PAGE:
why do the plates move in the first place

The main force that over long amounts of time is the movement of Earth's outer layer by the process of plate tectonics. This picture shows how the rigid outer layer of the Earth, called the, is made of plates which fit together like a jigsaw puzzle. These plates are made of rock, but the rock is, in general, lightweight compared with the denser, fluid layer underneath. This allows the plates to "float" on top of the denser material. Movements deep within the Earth, which carry heat from the hot interior to the cooler surface, cause the plates to
very slowly on the surface, about 2 inches per year. There are to explain exactly how these motions allow plates to move. Interesting things happen at the edges of plates. form when plates crash into each other, form when plates pull away from each other, and large form when plates slide past each other. Khalil - Fear not, John. I'm sure this is one we'll be able to crack. To dig up the answer, I spoke to Marian Holness from the Geology Department at the University of Cambridge. Marian - The Earth is divided up into an inner core which is mostly made of iron and then there's an outer silicate part, most of which is called the mantle, and then the crust is the skin that sits on top.


Now, the mantle is completely solid, but because the Earth is so hot inside, what that solid mantle does is convect - a bit like porridge in a pan on the stove. Khalil - Imagine you're making your morning porridge. It gets hottest at the bottom because this is where the flame from the cooker is, right? It's the same with the Earth, it's hottest down at the core. As the bit of porridge at bottom of the pan heats up, it rises to the top. As it gets further from the heat source, it cools and sinks back to the bottom. This circular motion is called convection, and there's a similar thing happening below our feet right now. Just like you get a crust on your porridge if you leave it, the Earth also gets a crust except convection currents cause cracks. It's these cracks that are the boundaries of the plates like giant islands floating on an ocean of hot rock.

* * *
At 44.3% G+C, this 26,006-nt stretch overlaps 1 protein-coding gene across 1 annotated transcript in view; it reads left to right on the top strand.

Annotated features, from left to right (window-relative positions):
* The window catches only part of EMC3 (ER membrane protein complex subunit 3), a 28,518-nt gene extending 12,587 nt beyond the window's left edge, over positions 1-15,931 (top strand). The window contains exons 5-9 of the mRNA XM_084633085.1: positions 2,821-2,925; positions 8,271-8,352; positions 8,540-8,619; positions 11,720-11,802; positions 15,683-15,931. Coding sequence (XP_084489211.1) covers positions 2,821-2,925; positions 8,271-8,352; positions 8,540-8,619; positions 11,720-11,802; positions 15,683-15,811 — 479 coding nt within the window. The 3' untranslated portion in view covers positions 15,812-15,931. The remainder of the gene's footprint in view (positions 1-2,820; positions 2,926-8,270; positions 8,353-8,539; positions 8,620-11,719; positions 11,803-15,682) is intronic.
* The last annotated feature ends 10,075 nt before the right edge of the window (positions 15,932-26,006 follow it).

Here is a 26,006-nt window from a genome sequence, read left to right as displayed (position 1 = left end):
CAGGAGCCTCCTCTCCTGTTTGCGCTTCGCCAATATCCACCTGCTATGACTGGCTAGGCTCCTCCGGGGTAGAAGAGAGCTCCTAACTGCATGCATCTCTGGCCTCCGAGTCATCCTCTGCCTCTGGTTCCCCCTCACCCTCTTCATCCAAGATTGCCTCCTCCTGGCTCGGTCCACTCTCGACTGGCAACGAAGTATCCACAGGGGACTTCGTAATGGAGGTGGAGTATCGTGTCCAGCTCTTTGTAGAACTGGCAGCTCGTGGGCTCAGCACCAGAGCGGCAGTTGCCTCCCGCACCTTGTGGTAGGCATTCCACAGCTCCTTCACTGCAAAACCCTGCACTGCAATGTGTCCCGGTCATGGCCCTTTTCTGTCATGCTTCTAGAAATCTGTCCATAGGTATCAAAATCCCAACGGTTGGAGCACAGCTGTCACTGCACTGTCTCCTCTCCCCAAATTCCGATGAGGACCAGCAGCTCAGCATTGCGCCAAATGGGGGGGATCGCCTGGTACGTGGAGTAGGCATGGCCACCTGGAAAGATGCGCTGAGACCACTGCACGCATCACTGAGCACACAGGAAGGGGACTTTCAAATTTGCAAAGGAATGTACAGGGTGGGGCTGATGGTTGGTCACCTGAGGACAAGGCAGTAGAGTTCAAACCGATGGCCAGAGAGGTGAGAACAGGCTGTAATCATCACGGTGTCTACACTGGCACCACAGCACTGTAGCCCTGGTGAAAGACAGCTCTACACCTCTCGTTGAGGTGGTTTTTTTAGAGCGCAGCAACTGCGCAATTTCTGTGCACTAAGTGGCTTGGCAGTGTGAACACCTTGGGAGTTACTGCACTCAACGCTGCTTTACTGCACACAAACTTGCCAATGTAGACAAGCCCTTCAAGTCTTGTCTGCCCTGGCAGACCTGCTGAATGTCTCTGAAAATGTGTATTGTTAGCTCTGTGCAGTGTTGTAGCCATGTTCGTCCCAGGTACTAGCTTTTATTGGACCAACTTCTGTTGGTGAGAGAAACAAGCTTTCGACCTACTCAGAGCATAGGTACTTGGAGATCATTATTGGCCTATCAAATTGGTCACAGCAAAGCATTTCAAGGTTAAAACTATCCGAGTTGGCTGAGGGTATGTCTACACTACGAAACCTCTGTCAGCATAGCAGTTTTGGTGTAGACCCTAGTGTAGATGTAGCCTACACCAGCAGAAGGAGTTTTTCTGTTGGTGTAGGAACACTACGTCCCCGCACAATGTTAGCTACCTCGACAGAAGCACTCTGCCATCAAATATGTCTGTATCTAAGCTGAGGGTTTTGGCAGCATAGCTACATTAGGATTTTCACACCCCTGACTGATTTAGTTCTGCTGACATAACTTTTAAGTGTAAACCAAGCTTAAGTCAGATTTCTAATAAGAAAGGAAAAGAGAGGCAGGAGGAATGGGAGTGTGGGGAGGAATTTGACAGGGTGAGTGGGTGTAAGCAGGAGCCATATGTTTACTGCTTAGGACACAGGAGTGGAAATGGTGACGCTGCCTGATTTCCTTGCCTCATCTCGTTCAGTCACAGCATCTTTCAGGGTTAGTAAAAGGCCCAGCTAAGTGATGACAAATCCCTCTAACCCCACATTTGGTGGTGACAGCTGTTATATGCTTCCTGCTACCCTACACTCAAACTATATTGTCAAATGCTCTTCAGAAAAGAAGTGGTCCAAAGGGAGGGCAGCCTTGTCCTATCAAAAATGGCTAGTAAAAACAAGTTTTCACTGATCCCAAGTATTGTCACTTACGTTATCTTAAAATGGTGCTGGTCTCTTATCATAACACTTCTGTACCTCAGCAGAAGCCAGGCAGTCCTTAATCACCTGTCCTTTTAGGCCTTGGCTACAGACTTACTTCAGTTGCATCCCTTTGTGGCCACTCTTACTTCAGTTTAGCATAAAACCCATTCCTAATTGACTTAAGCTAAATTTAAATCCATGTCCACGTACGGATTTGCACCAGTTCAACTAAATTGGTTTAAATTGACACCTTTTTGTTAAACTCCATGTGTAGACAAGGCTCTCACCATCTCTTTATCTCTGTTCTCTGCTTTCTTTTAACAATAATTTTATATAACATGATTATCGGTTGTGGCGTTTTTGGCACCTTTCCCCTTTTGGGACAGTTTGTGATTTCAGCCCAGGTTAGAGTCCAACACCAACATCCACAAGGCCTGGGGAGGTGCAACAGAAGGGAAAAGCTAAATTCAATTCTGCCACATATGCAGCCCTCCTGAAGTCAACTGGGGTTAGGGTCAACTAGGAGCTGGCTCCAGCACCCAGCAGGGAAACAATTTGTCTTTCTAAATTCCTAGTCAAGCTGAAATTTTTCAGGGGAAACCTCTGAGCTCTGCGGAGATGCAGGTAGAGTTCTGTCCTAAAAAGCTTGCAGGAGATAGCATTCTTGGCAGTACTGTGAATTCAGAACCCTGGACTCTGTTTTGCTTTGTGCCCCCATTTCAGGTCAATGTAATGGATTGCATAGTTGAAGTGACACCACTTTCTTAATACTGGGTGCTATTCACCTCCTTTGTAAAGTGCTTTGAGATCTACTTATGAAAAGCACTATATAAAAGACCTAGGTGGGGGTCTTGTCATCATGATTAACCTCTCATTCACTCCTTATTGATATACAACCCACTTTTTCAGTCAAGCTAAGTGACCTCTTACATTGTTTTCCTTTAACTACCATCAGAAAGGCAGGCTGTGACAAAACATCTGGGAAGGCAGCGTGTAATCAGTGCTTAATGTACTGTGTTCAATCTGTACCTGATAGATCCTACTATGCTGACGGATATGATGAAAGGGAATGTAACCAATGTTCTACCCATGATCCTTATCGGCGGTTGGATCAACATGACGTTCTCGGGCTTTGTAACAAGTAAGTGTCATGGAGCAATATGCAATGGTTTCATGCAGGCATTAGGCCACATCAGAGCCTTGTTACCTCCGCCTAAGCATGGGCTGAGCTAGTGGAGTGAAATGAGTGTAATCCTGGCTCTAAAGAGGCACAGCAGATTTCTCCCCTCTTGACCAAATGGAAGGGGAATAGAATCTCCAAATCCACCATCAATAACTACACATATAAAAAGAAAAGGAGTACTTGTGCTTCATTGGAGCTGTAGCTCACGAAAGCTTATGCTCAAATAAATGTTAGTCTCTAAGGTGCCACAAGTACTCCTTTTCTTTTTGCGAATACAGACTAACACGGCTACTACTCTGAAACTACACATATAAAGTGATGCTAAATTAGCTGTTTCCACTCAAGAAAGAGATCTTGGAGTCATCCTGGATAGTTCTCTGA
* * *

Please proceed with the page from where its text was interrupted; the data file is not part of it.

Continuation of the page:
Marian - It's a common misconception that the plates are actually being dragged along by the convecting mantle itself. That's not actually true. What happens during this convection is that you get mantle being dragged up mid-ocean ridges, and that melts and makes new oceanic crust, and then at the other end where you're destroying your oceanic crust, you're subducting it back into the Earth under its own weight. What we're actually seeing is that the plates are being dragged along by gravity, pulling them back into the mantle of subduction zones. So, the kind of speeds that we're talking about for plate tectonics are essentially the same as the rate at which your fingernails grow. Khalil - Areas where plates collide are often areas with lots of earthquakes and volcanic activity. But where does this heat energy come from to move these giant bits of rocky crust? Marian - So, what's driving this? Why are the plates moving around? The Earth's mantle is convecting because it's so difficult to diffuse heat out of the Earth that it's easier to move the heat out by actually moving the Earth's mantle around.


Khalil - All these heat is trying to get out because the Earth's core is so much hotter than the rest that the heat needs to even itself out. Heat always dissipates. This is why a cup of tea doesn't stay hot forever and will eventually cool to the same temperature as its surroundings. The same process is happening here at Earth's core except unlike your cup of tea, the Earth's core is around 6,000 degrees. But why is the centre of our planet so hot in the first place? Marian - What's the source of this heat? Well, there are two sources. The first is the heat that's generated by radioactive decay within the Earth. The second is primordial heat which was present at the very formation of the Earth. Khalil - Earth: 4. 5 billion years old and still hot. I hope our journey to the centre of the Earth has helped answer your question, John, and tune in next time when we take a healthy bite out of this question from Sarah Ward.

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